November 1680

Commons Journal

Lords Journal

History and Proceedings

Grey's Debates

CSPD Charles II

CSP, Colonial

Treasury Books

Addenda
November 1680

Sponsor

Institute of Historical Research

Publication

Author

J. W. Fortescue (editor)

Year published

1899

Pages

640-641

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'Addenda: November 1680', Calendar of State Papers Colonial, America and West Indies, Volume 12: 1685-1688 and Addenda 1653-1687 (1899), pp. 640-641. URL: http://www.british-history.ac.uk/report.aspx?compid=70594 Date accessed: 22 September 2014.


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Contents

November 1680

Nov. 25.2,068. Commission from James, Duke of York, to Sir Richard Dutton, to be Naval Commander-in-Chief at Barbados. [Col. Entry Book, Vol. VII., p. 102.]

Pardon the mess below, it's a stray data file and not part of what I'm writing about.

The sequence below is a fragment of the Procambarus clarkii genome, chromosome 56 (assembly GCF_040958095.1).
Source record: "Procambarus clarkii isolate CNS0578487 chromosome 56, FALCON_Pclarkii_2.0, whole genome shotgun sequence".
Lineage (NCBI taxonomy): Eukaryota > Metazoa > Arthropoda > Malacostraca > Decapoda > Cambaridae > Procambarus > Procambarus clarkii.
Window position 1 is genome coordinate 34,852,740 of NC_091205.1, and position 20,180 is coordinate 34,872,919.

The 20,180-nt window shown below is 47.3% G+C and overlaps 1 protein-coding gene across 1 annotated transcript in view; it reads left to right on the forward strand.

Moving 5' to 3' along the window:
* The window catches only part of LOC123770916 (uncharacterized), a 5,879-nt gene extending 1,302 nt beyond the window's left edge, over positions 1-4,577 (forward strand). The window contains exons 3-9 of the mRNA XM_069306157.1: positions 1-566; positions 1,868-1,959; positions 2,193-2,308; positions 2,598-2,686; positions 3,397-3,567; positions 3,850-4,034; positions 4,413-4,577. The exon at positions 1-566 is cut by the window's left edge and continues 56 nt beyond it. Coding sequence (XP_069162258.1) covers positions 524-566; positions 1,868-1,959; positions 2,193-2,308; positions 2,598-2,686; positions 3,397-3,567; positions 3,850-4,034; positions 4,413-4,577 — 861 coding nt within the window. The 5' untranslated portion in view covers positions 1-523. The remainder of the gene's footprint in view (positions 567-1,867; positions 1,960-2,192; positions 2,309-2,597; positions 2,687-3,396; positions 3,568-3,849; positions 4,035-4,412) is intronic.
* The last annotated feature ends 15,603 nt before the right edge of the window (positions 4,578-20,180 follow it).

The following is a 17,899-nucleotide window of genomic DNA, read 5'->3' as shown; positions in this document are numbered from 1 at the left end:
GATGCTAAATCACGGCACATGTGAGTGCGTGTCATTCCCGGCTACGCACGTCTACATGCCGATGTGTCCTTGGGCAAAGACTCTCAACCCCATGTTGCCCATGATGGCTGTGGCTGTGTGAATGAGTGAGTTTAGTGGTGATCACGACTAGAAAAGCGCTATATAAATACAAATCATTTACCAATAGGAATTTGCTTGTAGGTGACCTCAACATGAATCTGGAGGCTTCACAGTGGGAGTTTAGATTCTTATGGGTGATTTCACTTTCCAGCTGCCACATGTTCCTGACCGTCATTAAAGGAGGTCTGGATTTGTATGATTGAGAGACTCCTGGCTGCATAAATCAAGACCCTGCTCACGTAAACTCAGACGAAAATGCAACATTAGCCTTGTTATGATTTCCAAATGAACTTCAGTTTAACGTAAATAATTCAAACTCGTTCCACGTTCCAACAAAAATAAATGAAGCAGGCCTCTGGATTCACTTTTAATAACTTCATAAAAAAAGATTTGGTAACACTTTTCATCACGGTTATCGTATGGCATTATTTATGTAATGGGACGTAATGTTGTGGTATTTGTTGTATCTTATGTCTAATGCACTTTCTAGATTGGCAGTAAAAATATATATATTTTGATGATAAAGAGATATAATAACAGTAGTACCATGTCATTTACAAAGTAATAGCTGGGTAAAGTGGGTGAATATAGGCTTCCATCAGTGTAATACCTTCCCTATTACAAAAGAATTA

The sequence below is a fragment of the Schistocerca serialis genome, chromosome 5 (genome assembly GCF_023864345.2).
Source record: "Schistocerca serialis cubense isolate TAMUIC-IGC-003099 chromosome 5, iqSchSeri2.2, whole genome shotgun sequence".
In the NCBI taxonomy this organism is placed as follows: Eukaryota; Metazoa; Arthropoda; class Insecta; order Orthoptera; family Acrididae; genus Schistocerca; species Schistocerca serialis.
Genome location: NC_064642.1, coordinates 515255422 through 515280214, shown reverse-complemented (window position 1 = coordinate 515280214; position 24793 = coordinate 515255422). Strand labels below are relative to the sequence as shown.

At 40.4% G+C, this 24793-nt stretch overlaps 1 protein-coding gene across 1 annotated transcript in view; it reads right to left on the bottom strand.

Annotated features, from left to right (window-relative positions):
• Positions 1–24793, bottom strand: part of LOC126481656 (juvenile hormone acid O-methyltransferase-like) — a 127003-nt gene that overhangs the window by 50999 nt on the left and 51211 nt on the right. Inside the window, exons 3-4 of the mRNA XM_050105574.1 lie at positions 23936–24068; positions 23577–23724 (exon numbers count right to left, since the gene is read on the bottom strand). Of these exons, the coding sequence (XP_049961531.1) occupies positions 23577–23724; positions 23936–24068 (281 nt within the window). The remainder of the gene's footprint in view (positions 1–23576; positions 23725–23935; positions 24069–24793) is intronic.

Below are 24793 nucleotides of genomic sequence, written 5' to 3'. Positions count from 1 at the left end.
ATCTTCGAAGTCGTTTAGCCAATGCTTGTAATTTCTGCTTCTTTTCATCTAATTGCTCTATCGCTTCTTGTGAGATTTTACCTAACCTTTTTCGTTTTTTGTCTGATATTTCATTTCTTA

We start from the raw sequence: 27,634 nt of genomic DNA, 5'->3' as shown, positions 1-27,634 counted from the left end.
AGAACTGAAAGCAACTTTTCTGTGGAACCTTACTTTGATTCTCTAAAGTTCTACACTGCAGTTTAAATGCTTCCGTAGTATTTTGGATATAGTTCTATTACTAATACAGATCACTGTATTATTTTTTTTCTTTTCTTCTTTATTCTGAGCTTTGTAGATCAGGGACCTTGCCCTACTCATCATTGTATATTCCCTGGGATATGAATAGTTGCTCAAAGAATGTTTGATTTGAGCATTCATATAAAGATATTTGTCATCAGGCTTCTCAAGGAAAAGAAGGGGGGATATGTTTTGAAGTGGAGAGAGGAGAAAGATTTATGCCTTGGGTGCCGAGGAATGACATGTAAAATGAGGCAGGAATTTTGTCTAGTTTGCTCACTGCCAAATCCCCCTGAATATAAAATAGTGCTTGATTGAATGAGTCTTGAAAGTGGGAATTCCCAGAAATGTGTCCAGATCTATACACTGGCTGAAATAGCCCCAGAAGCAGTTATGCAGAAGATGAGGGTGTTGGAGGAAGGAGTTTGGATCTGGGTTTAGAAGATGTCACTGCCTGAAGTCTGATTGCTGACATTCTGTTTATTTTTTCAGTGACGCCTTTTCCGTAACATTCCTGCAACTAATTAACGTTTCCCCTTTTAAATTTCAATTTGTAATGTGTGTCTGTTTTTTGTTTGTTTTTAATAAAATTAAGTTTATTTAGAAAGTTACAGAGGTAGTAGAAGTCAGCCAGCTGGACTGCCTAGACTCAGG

2,069. Particulars extracted from letters of Mr. Randolph, Collector of H.M.'s Customs in New England. That it be required that none be admitted to the magistracy or freedom in the colonies who do not take the oath of allegiance, and that their children be baptised. Necessity of erecting a Great Council from all the colonies with a President, as a court of appeal from the several judicatures, or of the King appointing a General Government. That a Court of Admiralty be erected. Several privateers gone thence to West Indies, expected home shortly. Boston merchants persuade themselves that on paying 1d. per 1b. for tobacco in Virginia they have liberty to carry it whither they please. That owing to the contentions about governing the Narragansett Country, it were more conducing to the planting of the country if it were a distinct government, it belonging to many gentlemen of good estates and quality. The agents of Boston, after repeated protestations of duty and obedience, are acting as high as ever; the merchants trade as free as before; it is in every man's mouth that they are not subject to the laws of England, neither are these of any force till confirmed by their authority. Proposed that as in Massachusetts all magistrates and men in public office should take the oath of allegiance, none to act or vote retusing it; that all men taking it be admitted to their freedom, and made capable of magistracy, being men of competent estates. Little good can be done to regulate the trade till it be ordered that no ship shall pass by the Castle till it has a certificate of clearing from H.M.'s Collector. Necessary to have his authority pass under the great seal. That a Custom House be erected, where all masters shall receive their despatches from H.M.'s Collector. If the Commissioners of Customs write to their Western Plantations and the ports in England and prohibit trade to vessels not bringing a clearing, it will soon make them comply. Thousands in all parts unbaptised. The General Council is up, having done nothing, as he hears, as to the King's letters. He is informed that no more agents will be sent over. People should be convinced by some public act or declaration that they are to obey his Majesty's commands, without the sanction of the Bostoners. That the Governor and magistrates of Boston be directed to appoint proper times and places when and where goods shall be laden and brought to shore at Boston and Salem. Humbly desires a consideration for his extraordinary expenses and service in his travels and in the settlement of the province of New Hampshire. Endorsed. Short abstract of things to be considered by the Committee out of Mr. Randolph's letters. 4 pp. [Col. Papers, Vol. LXIV., No. 104.]